Appeal from the United States District Court for the Central District of California. D.C. No. CV-90-4597-IH. Irving Hill, District Judge, Presiding. Original Opinion Reported at:,
Before: John T. Noonan, Jr., Ferdinand F. Fernandez and Andrew J. Kleinfeld, Circuit Judges. Opinion by Judge Noonan.
AMENDED OPINION AND ORDER
The United States sought the forfeiture of $30,440 in United States currency. It was opposed by claimant Jeremiah Hoskins. After trial the district court gave judgment for the United States.
Hoskins appeals. We affirm the judgment of the district court.
On May 8, 1990 Hoskins was hit in the head and shot at his own home. He called the paramedics and the Inglewood police were also notified. Without a search warrant the police searched the house and found what they believed to be cocaine in a package lying on top of the refrigerator. The package was marked "Ruby" and wrapped in a way characteristic in packaging kilos of cocaine. The top had been split open. There was a knife on the kitchen floor that the police believed had been used to open the package. There was a pool of blood near the knife. In the bedroom of the house the police found $7,500 in a dresser drawer and $22,940 on a shelf in the closet.
The United States moved to forfeit the cash alleging that there were reasonable grounds to believe that the cash had been used to buy drugs or would be used to buy drugs.
At the first hearing of the case, on September 23, 1991, the district court inquired of counsel if he would raise the Fourth Amendment in regard to the search. The court noted that in filing his exhibit list and witness list and contention memo with points and authorities counsel had not said a word about the Fourth Amendment. Counsel observed that he had never before had a forfeiture case in the federal court. The court told him that if he was going to argue the Fourth Amendment it should be fully briefed in the contention memo and that at present it wasn't. At the same time the court warned him that a frivolous Fourth Amendment claim would be subject to sanctions. Counsel said he would confer with his client. After doing so in the hall, counsel announced that he would go to trial on the innocence of the claimant.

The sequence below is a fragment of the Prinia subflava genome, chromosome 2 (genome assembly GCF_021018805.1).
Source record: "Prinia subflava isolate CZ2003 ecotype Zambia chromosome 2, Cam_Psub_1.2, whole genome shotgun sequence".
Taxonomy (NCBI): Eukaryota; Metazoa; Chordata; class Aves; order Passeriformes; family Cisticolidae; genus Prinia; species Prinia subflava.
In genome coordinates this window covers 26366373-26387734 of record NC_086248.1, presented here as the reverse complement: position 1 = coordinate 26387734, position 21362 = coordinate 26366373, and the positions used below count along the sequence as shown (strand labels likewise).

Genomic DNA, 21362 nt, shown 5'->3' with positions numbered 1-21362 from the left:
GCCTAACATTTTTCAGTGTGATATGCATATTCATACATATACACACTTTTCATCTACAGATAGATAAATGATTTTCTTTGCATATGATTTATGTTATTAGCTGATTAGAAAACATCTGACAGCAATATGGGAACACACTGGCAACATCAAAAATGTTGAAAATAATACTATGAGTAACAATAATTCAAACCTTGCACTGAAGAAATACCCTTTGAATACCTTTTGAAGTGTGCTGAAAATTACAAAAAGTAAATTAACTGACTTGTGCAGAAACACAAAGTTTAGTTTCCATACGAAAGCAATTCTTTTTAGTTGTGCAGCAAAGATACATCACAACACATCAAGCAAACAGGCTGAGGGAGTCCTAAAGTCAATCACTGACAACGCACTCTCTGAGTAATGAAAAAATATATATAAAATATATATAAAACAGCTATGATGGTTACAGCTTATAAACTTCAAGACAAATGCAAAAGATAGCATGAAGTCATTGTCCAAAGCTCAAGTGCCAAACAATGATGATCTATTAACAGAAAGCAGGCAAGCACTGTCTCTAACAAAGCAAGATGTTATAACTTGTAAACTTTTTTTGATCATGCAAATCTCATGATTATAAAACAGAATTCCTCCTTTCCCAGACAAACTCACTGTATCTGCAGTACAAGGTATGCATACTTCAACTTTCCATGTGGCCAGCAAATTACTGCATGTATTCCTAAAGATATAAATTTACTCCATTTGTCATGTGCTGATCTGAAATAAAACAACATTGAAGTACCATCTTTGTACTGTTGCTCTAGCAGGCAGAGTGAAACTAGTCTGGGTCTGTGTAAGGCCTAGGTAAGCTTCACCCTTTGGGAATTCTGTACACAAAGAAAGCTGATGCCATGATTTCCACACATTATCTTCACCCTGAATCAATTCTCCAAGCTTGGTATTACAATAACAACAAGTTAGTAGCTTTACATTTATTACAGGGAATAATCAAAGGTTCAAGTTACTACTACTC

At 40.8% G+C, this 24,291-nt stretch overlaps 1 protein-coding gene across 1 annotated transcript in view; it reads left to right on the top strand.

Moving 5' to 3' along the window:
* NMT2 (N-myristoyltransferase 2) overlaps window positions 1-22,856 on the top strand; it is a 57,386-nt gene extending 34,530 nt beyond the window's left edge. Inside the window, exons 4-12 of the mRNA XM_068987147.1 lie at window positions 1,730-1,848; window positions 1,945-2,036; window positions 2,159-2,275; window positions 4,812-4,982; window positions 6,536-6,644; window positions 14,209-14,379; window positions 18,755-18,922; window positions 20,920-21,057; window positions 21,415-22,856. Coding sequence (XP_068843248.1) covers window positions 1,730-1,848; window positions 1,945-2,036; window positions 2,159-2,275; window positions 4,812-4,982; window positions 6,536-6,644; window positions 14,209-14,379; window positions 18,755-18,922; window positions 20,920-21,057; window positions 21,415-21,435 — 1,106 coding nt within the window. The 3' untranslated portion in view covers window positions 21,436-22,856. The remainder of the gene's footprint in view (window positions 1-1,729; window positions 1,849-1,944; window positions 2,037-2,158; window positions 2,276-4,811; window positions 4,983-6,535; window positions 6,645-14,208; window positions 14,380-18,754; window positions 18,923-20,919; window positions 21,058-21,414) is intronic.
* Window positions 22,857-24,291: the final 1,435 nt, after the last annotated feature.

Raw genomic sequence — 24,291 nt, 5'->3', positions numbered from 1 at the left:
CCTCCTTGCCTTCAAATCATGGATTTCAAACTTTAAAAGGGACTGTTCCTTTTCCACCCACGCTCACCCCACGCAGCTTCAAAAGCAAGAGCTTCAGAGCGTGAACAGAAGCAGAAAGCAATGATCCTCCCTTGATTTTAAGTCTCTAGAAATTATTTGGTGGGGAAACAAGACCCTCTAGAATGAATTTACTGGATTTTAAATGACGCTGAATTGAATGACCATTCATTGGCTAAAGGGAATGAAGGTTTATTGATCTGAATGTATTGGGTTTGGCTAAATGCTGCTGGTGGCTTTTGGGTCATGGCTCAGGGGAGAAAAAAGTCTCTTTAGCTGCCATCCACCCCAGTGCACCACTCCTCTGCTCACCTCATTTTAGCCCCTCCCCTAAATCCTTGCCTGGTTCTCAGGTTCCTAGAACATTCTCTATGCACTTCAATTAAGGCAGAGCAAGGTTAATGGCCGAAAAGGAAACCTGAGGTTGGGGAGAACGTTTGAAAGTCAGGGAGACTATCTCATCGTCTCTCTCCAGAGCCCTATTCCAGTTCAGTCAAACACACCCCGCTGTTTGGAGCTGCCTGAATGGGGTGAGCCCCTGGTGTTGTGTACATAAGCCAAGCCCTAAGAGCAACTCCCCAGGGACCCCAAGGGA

The second hearing was held December 16, 1991 and counsel was again asked if he was going to contest the lawfulness of the search. He stated that he was not.
On January 14, 1992 a one-day trial was held. The government produced a police officer who had seen the package that apparently contained cocaine. It was now established that it was not cocaine but something that looked like the drug. It was the government's argument that based on the circumstantial evidence it could be inferred that Hoskins was attempting to sell "bunk" cocaine; that the knife on the kitchen floor had been used to open the package; that Hoskins' customer had detected the fraud and had shot him. The cash found in the house the government argued must be from drug transactions of Hoskins.
For his part Hoskins testified that he was in the cement finishing business but liked to gamble at the race track and at cards. Since 1985 he had reported his occupation as a gambler to the federal tax authorities. His story was that on May 8, 1990 he had met a fellow at the track whose last name he never knew, whom he invited home and started playing a card game called cotch with money. When the man lost he shot Hoskins. The cash in his bedroom he said came from his gambling and was kept there because he liked to bet. He declared that he had never ...